Commenting about sources and evidence has become a major theme in my appraisals of factual books that provide plant science information (e.g. here, here, and here). But, that’s because it is important. On the plus side, In Defense of Plants provides bibliographic details to support statements of scientific fact made in all chapters (apart from the first one).*** And, with at least 34 of those sources dated more recently than 2010, that’s a good indication of the up-to-dateness of the information Matt provides. Unfortunately, there’s no easy way to relate a source to a statement because the sources are not cited within the text. Yes, readers could do the detective work for themselves and look through all of a chapter’s sources to see what relates to what statement, but that’s time-consuming and isn’t really what you’d expect to have to do [the less work the reader has to do the more s/he is inclined to view the book favourably, and recommend it to others, etc.]. Plus, since the author has done the hard work of gathering sources to support statements, why not go that extra bit further and make explicit the connections between facts and sources, e.g. by use of numbers in-text? That would be of great value to the reader, and help to ensure that the author gets appropriate credit for his academic rigour. That would not only considerably enhance its SciComm (Science Communication) (Terry Burns et al., Public Understanding of Science 12: 183-202, 2003; credentials, but would also make the book feel more ‘joined-up’. Something else to consider for a revised version of the book?

And some specifics…

Rather than just make general comments about statements-and-sources, here are two specific instances. I’d dearly like to know the source for this dramatic statement from Chapter 7 on parasitic plants: “Yet, with nearly fifty percent of the lifeforms on our planet adopting a parasitic lifestyle in one form or another…” (p. 211). None of the 11 sources listed for that chapter look to be likely sources for that astonishing claim – by scrutiny of their titles only, I didn’t have time to read any of them to see if they contained that arresting ‘statistic’. It would also be nice to know the source of this assertion: “… plants are incredible living organisms that conquered land long before any animal crawled out of the ocean” (p. 8). As a lifelong botanophile I’d dearly love this to be true, and am understandably keen to know the source that supports the claim so I can use it. Sadly, one is left to guess where this information comes from because this statement is in the Preface, one of the sections of the book with no dedicated Bibliography. My own researches suggest that Matt’s statement may not be correct. Or, rather, that its veracity depends upon which sources one consults. However, I’ve found a source that states, “The oldest fossils of footprints ever found on land hint that animals may have beaten plants out of the primordial seas” (Tom Clarke, 2002, Nature doi:10.1038/news020429-2), and another which says: “New analyses suggest that animals colonized land sooner than previously thought, and maybe even before embryophytes (land plants)” (Casey Dunn, Current Biology 23: R241-R243, 2013; Both of which sources can be cited, are evidence-based, and cast doubts on the validity of Candeias’ assertion. But, these matters can easily addressed by a revised edition of In Defense of Plants

Let’s finish on a positive…

It’s Matt’s hope that with the increased knowledge about plants gained from the book will come better understanding – and appreciation – of plants. But, it’s not just plants as wonderful organisms in their own right, it’s also recognising plants as major influencers of habitats and the environment. In that regard, if you look after the plants you are going a long way to looking after the rest of the ecology of an area. And that’s a major message in the book’s last chapter. In parts that reads like an ‘eco-agitator’s’ manifesto, wherein Candeias does his best to encourage all of us to make a difference – for the better! – to the plant life in our local communities. If we each do our little bit locally, all of those small individual interventions aggregated with others will soon generate a nationwide and global force for change – for the good of plants and for the benefit of people and the planet. But, if you’re not ready to go out and ‘man the barricades’ just yet, reading In Defense of Plants is a very good place to start. And, who knows, it may even inspire you to start up your own branch of the PDL (Plant {Defence/Defense – word choice depending on which version of English is preferred} League).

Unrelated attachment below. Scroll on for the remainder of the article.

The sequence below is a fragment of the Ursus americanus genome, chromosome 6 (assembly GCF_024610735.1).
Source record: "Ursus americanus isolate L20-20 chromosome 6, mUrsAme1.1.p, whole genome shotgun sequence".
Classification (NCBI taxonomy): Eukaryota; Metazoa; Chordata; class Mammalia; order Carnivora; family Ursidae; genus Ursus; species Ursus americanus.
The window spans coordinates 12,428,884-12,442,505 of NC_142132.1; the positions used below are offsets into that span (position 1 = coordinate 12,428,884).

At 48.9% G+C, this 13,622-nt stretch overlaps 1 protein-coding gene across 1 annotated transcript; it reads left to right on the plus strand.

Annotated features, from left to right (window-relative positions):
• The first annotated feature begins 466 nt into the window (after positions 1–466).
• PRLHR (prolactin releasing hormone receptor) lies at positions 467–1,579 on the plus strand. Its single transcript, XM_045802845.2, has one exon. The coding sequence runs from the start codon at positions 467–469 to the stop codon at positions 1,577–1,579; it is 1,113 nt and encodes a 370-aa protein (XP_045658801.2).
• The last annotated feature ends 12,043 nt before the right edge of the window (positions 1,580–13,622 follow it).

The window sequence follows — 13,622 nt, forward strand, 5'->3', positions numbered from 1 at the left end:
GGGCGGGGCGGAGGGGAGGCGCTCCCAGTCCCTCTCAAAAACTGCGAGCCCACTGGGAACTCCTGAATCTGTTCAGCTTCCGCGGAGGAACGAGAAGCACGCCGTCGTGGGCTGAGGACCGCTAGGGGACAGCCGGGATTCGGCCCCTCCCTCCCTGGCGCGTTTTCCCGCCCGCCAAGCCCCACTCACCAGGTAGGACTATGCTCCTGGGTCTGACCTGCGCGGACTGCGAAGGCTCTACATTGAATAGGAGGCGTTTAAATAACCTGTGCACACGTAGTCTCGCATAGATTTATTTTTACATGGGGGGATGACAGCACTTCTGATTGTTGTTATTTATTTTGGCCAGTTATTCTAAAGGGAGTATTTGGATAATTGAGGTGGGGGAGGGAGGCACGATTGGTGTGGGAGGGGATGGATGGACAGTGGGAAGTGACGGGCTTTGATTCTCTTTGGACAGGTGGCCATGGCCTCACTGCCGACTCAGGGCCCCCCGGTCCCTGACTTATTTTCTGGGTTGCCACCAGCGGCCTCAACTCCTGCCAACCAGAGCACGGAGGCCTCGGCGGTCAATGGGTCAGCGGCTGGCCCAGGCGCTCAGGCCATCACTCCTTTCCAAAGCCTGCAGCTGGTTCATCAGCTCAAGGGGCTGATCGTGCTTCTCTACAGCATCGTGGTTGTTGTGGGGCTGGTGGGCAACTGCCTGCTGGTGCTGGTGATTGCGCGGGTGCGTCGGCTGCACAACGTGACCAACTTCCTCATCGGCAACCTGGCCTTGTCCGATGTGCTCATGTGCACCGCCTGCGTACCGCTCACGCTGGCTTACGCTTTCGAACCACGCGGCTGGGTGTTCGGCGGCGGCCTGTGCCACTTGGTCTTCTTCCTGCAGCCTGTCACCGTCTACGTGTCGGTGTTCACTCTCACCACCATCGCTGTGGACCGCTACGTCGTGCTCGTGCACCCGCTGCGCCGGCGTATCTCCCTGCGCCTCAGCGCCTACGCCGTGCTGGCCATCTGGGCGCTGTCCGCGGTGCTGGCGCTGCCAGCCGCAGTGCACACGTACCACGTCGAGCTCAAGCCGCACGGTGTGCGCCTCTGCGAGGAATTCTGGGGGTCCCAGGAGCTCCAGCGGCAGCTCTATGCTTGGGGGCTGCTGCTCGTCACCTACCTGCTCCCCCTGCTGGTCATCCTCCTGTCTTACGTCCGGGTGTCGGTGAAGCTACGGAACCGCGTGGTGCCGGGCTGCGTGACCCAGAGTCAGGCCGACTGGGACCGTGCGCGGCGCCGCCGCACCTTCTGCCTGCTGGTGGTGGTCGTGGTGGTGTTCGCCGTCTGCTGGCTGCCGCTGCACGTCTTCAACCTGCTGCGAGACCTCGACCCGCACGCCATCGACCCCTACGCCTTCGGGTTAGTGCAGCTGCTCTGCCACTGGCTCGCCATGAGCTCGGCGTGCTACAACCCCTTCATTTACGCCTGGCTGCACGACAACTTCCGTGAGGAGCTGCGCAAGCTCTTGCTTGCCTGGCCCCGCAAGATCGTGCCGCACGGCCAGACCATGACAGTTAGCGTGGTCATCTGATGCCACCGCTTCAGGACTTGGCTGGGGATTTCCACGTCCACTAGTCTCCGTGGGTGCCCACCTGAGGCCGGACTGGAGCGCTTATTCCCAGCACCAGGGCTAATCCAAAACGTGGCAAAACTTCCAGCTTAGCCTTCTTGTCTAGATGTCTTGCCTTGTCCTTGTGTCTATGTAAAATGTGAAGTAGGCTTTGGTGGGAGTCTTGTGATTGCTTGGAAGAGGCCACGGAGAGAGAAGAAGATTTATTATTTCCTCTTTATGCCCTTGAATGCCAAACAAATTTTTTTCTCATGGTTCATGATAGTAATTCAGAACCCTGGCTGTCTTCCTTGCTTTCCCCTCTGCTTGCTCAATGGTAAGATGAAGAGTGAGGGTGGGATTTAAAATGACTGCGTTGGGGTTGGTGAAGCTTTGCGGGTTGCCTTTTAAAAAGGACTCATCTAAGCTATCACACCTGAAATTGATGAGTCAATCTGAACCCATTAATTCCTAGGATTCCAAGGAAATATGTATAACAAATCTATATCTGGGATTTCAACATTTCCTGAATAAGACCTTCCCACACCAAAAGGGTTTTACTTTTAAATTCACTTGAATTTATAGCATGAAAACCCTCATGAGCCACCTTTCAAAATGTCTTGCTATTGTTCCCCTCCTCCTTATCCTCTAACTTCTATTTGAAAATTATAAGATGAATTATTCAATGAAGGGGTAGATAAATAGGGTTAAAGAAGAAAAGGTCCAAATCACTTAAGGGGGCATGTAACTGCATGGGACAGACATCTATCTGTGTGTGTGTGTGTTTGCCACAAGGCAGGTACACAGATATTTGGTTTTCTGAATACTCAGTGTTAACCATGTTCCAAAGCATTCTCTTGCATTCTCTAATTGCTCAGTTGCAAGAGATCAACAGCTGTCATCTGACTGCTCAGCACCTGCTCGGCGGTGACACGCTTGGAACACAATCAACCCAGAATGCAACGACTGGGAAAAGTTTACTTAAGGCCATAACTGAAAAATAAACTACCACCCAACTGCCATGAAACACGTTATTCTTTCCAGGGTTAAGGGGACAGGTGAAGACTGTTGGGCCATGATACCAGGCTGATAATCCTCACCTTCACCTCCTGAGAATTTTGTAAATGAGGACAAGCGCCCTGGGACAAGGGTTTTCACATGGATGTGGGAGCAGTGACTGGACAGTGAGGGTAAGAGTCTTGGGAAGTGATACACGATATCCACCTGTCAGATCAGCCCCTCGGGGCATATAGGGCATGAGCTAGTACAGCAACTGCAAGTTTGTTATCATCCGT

Author Candeias proudly declares, “I am here to defend plants” (p. 11). But, do plants need to be defended? Probably. They are under threat generally from factors such as habitat loss and global climate change; native flora are also under threat specifically from introduced alien plant species. Many of these existential threats are due to human actions and are included in Matt’s book. Plants, therefore, do need to be defended – from us, from people, and it’s people that need to do the defending. But mobilising the people can be difficult if they don’t have a good reason to act. It’s no good just saying that plants are wonderful and need to be protected, their would-be defenders need to be shown the wonder of plants in order to be convinced. Along with the author, I hope that Matt Candeias’ In Defense of Plants will do its bit to help persuade a sceptical public that plants need to be defended by showing them how wonderful plants are. But, that can only work if people read the book, and this I strongly encourage everybody to do.

* This is an informal phrase in common usage in the UK which effectively means that the product provides what it promises.

** I believe this is a reference to American Rube Goldberg who drew incredible gadgets. In the UK, we may be more familiar with the notion of Heath Robinson contraptions.

*** I’d be failing in my book-appraising duty if I didn’t also mention that several of the citations appear incomplete. Some scientific articles appear to be missing volume numbers (e.g. Gerlach (2011) (p. 269); Smith (1950) (p. 270); Kerlin & Andrus (1995) (p. 270)) or page numbers (e.g. Gerlach (2011) (p. 269); Randriamalala & Liu (2010) (p. 277)). More information is probably needed for theses so they could be tracked down by interested readers – e.g. Smith (2009) (p. 268); Pokladnik (2008) (p. 277). What sort of source is Borer (p. 276)? It has no date and one can’t tell if it’s a book, a scientific article, or what. And I’m not sure what has happened regarding the entry for Fadrique et al. (2019) (p. 276). Yes, appropriate ‘Googling’ will probably allow the curious to track down the originals, but … Anyway, all of these – and the others not itemised – are probably easily dealt with – in a revised edition?


  1. This is an excellent review the book’s strengths and weaknesses. I would add only one other thing: The typeface is very small, requiring older readers to use magnification beyond the average reading glasses.